Last Updated 11 Feb 2021

10 Reasons We Love Asean

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A baby orange utan chills out at Sepilok, East Malaysia’s world-famous centre for rescured orange utans. Smart, strong and found only in Southeast Asia, the orange utan was an easy choice to launch our lists of the 40 things we love most about this region.

Orange Utan

Smart, charming and much stronger than they look, orange utans are Asia’s largest apes. Scientists have discovered that orange utans even have their own cultures, with different groups developing their own style of tools. Some orange utans have even taught to use sign language.

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There are fewer than 55,000 left in the wild, on the islands of Borneo and Sumatra.

Coral Reefs

Life gets pretty complicated in Tubbataha Reef Marine Park, Phillippines. With 396 coral, 479 fish, six shark and two sea turtle species, it has greater biodiversity than any other reef of its size in the world. This World Heritage Site was once threatened by pollution but the Filipinos are fighting to save it for the next generation to swim in. Tubbataha is part of Southeast Asia’s “coral triangle”, which also covers Malaysia and Indonesia.


Southeast Asia has marched to war and riches on the back of the elephant. These intelligent giants have carried kids and kings, and are still used for heavy work in Myanmar and other countries. They’re also worshipped in Laos and Thailand – especially if they’re white or albino. Laos used to be called Pathetlao Lanexang, or “Land of a Million Elephants”, but the region now has fewer than 30,000 in the wild.


What do Queen Elizabeth, Kofi Annan and Laura Bush have in common?

They’re all orchid hybrids that can be found in Singapore’s famous National Orchids can be found in many parts of the world, Southeast Asia has one of the widest collections. Singapore and Indonesia have orchids as their national flowers. These flowers don’t just attract bees – they can also be used in food and medicine.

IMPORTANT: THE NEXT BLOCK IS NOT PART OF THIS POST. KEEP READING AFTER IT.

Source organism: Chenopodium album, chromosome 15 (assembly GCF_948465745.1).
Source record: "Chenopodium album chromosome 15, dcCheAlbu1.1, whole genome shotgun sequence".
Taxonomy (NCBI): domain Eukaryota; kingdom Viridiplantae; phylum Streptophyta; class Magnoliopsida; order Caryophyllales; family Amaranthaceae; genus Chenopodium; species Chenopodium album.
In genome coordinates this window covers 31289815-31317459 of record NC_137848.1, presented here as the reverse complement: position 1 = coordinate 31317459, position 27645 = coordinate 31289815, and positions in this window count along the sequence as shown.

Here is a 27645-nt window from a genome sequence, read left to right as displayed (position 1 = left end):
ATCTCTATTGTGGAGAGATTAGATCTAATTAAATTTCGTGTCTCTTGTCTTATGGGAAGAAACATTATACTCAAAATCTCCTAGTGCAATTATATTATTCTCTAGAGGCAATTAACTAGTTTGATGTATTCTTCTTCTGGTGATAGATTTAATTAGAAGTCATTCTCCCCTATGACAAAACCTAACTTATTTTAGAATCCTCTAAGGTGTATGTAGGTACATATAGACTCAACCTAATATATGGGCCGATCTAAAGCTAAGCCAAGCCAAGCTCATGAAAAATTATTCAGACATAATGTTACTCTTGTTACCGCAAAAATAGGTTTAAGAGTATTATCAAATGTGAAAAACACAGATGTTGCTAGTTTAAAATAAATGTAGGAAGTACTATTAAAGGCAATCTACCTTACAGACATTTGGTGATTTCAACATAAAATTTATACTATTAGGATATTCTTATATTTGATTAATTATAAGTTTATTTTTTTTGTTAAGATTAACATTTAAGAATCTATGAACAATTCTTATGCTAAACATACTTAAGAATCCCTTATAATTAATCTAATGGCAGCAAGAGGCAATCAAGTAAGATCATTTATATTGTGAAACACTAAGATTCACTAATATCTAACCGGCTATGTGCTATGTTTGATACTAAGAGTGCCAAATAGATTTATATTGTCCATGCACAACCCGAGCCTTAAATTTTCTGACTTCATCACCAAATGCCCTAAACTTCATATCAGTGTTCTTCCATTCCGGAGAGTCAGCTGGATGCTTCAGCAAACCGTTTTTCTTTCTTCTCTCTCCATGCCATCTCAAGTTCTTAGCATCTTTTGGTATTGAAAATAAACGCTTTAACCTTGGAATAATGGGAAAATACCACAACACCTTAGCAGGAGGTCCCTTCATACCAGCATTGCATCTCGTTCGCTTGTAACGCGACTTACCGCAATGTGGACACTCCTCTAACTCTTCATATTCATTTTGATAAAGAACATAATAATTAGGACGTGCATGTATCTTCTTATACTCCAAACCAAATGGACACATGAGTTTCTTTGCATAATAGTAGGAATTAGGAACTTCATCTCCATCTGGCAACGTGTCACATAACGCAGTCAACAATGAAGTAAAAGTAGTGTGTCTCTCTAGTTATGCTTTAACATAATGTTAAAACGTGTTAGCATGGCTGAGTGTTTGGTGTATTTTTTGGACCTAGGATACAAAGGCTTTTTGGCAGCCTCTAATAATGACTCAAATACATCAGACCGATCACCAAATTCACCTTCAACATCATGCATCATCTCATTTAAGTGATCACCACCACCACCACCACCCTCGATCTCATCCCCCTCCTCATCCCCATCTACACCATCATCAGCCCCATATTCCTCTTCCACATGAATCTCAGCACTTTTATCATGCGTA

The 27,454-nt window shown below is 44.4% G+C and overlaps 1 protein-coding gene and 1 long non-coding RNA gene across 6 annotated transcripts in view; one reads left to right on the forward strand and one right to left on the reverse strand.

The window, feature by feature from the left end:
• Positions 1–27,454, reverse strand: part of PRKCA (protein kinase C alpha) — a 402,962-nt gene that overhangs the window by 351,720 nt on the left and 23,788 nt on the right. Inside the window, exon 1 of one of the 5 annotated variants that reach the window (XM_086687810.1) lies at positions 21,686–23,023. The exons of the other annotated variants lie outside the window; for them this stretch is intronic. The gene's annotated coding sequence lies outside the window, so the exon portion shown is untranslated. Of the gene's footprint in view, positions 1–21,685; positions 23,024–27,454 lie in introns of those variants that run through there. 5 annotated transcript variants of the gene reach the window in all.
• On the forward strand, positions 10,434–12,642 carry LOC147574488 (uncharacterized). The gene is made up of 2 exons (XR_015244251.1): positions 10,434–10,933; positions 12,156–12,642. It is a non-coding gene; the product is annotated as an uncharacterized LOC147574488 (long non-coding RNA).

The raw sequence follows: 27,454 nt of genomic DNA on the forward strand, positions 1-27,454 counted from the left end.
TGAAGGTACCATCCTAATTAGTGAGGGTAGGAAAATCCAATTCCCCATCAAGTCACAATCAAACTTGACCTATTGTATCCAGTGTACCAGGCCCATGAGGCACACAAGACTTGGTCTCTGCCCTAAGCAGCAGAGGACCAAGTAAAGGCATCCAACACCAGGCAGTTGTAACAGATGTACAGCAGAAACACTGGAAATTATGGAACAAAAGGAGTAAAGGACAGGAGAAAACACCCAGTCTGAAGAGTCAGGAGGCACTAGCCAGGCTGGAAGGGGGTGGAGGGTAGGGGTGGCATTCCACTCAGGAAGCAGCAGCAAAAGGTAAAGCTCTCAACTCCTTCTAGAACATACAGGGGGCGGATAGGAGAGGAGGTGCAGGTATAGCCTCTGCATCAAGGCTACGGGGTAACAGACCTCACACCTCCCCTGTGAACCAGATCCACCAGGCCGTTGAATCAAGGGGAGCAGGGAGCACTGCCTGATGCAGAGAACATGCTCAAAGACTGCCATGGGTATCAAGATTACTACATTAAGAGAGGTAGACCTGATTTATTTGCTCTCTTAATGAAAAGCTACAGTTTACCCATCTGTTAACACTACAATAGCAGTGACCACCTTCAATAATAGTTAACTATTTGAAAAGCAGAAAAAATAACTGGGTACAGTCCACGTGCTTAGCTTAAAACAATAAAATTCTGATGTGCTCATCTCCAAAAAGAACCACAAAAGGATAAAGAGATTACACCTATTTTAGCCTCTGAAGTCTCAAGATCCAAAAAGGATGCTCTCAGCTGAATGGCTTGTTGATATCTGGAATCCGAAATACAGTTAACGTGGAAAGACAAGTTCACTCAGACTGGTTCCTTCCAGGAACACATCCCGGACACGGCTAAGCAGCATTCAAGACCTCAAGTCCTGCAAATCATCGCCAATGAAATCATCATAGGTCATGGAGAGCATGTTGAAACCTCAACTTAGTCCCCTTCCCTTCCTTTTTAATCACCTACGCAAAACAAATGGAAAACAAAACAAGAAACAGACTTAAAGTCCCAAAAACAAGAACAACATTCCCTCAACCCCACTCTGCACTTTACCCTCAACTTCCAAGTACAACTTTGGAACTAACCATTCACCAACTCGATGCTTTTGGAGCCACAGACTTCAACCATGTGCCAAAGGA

Kites have a long history in Southeast Asia, with the Sejarah Melayu mentioningkite fighting as far back as the 1400s. Each village has its own style, often drawing inspiration from batik designs, architecture or gods. There are fighting kites and singing kites, and giant ones as much as 6 metres in width.

Major kite-flying festivals and competitions take place during the northeast monsoon, when strong winds carry the kites even through the night.


Life’s full of ups and downs in Brunei – in a good way. The country holds the world record for the most roller-coasters per person: there are 0. 8 for every 100. 000 Bruneians. To join in the fun, visit Jerudong Park, the country’s theme park.

Bakilbayan Boxes

Millions of Southeast Asians live and work in foreign countries, but they don’t forget everyone at home. Filipinos working in faraway places love sending huge gift boxes to their families.

These care packages are called balikbayan (meanine returnee) boxes, and contain novelties from the foreign country, like food and toys.


Southeast Asians don’t need a lot of space to have a lot of fun. Just look at how wild we can go on our mobile phone screens. Young Singaporeans won the title of fastest SMS-fingers in the world, not once, but twice. The Philippines, sometimes known as the SMS capital of the world, uses SMS for everything from poetry to political protests.


After a hard day working in the rice fields, it’s great to chill with a fun puppet show.

Southeast Asia has a puppet love affair, celebrating it every year with the ASEAN Puppet Festival. Vietnam is famous for its water puppets, with carvel wooden puppets (above) making a splash on the surface of flooded rice fields. Then there’s wayang kulit – the shadow plays that have entertained villagers and kings from Indonesia to Thailand for over 800 years.

Formula One

Every year, thousands satisfy their need for speed with the F1 Malaysian Grand Prix, Racing legends like Michael Schumacher have burned rubber on the Sepang circuit. Singapore will have F1 races from 2008.

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